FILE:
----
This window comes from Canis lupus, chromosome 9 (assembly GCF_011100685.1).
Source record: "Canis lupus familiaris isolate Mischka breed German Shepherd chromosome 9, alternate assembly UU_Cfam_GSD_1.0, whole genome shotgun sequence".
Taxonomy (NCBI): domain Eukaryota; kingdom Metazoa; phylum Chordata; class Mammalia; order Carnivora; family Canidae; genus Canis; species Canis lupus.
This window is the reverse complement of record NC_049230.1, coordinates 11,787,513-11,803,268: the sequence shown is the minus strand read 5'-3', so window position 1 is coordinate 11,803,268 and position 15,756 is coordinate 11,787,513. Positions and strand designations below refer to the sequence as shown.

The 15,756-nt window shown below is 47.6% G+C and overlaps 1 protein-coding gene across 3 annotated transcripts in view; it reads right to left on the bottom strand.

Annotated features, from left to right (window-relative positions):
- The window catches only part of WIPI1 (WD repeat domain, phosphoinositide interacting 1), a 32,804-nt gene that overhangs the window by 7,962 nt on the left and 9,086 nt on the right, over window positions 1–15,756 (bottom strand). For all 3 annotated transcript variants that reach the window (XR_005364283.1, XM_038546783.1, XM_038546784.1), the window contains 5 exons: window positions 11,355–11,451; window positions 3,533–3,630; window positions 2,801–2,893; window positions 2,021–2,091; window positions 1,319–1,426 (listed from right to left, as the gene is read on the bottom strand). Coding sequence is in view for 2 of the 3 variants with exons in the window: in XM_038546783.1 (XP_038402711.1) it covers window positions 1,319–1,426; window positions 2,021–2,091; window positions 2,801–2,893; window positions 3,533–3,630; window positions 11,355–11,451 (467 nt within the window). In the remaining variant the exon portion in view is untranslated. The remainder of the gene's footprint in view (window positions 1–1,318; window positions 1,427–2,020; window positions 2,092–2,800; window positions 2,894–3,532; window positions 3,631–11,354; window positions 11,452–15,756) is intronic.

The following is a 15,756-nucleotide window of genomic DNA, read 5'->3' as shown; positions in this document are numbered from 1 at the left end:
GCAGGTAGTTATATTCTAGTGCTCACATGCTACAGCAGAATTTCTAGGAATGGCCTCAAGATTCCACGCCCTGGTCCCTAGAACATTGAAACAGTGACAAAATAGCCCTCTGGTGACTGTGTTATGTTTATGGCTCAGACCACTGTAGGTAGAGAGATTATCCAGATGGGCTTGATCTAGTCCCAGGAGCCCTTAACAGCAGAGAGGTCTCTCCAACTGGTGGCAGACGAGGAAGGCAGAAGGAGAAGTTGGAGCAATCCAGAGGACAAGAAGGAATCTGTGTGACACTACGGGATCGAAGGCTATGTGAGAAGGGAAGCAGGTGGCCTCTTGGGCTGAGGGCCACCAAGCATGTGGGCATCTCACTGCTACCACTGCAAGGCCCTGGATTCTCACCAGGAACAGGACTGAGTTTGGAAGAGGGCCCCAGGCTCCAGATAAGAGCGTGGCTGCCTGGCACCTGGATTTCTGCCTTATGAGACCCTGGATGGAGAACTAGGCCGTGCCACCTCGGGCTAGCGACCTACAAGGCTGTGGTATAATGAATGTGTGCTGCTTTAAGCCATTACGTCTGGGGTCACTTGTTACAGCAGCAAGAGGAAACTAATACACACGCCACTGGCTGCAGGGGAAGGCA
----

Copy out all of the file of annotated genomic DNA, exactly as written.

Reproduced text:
This window comes from Canis lupus, chromosome 9 (assembly GCF_011100685.1).
Source record: "Canis lupus familiaris isolate Mischka breed German Shepherd chromosome 9, alternate assembly UU_Cfam_GSD_1.0, whole genome shotgun sequence".
Taxonomy (NCBI): domain Eukaryota; kingdom Metazoa; phylum Chordata; class Mammalia; order Carnivora; family Canidae; genus Canis; species Canis lupus.
This window is the reverse complement of record NC_049230.1, coordinates 11,787,513-11,803,268: the sequence shown is the minus strand read 5'-3', so window position 1 is coordinate 11,803,268 and position 15,756 is coordinate 11,787,513. Positions and strand designations below refer to the sequence as shown.

The 15,756-nt window shown below is 47.6% G+C and overlaps 1 protein-coding gene across 3 annotated transcripts in view; it reads right to left on the bottom strand.

Annotated features, from left to right (window-relative positions):
- The window catches only part of WIPI1 (WD repeat domain, phosphoinositide interacting 1), a 32,804-nt gene that overhangs the window by 7,962 nt on the left and 9,086 nt on the right, over window positions 1–15,756 (bottom strand). For all 3 annotated transcript variants that reach the window (XR_005364283.1, XM_038546783.1, XM_038546784.1), the window contains 5 exons: window positions 11,355–11,451; window positions 3,533–3,630; window positions 2,801–2,893; window positions 2,021–2,091; window positions 1,319–1,426 (listed from right to left, as the gene is read on the bottom strand). Coding sequence is in view for 2 of the 3 variants with exons in the window: in XM_038546783.1 (XP_038402711.1) it covers window positions 1,319–1,426; window positions 2,021–2,091; window positions 2,801–2,893; window positions 3,533–3,630; window positions 11,355–11,451 (467 nt within the window). In the remaining variant the exon portion in view is untranslated. The remainder of the gene's footprint in view (window positions 1–1,318; window positions 1,427–2,020; window positions 2,092–2,800; window positions 2,894–3,532; window positions 3,631–11,354; window positions 11,452–15,756) is intronic.

The following is a 15,756-nucleotide window of genomic DNA, read 5'->3' as shown; positions in this document are numbered from 1 at the left end:
GCAGGTAGTTATATTCTAGTGCTCACATGCTACAGCAGAATTTCTAGGAATGGCCTCAAGATTCCACGCCCTGGTCCCTAGAACATTGAAACAGTGACAAAATAGCCCTCTGGTGACTGTGTTATGTTTATGGCTCAGACCACTGTAGGTAGAGAGATTATCCAGATGGGCTTGATCTAGTCCCAGGAGCCCTTAACAGCAGAGAGGTCTCTCCAACTGGTGGCAGACGAGGAAGGCAGAAGGAGAAGTTGGAGCAATCCAGAGGACAAGAAGGAATCTGTGTGACACTACGGGATCGAAGGCTATGTGAGAAGGGAAGCAGGTGGCCTCTTGGGCTGAGGGCCACCAAGCATGTGGGCATCTCACTGCTACCACTGCAAGGCCCTGGATTCTCACCAGGAACAGGACTGAGTTTGGAAGAGGGCCCCAGGCTCCAGATAAGAGCGTGGCTGCCTGGCACCTGGATTTCTGCCTTATGAGACCCTGGATGGAGAACTAGGCCGTGCCACCTCGGGCTAGCGACCTACAAGGCTGTGGTATAATGAATGTGTGCTGCTTTAAGCCATTACGTCTGGGGTCACTTGTTACAGCAGCAAGAGGAAACTAATACACACGCCACTGGCTGCAGGGGAAGGCA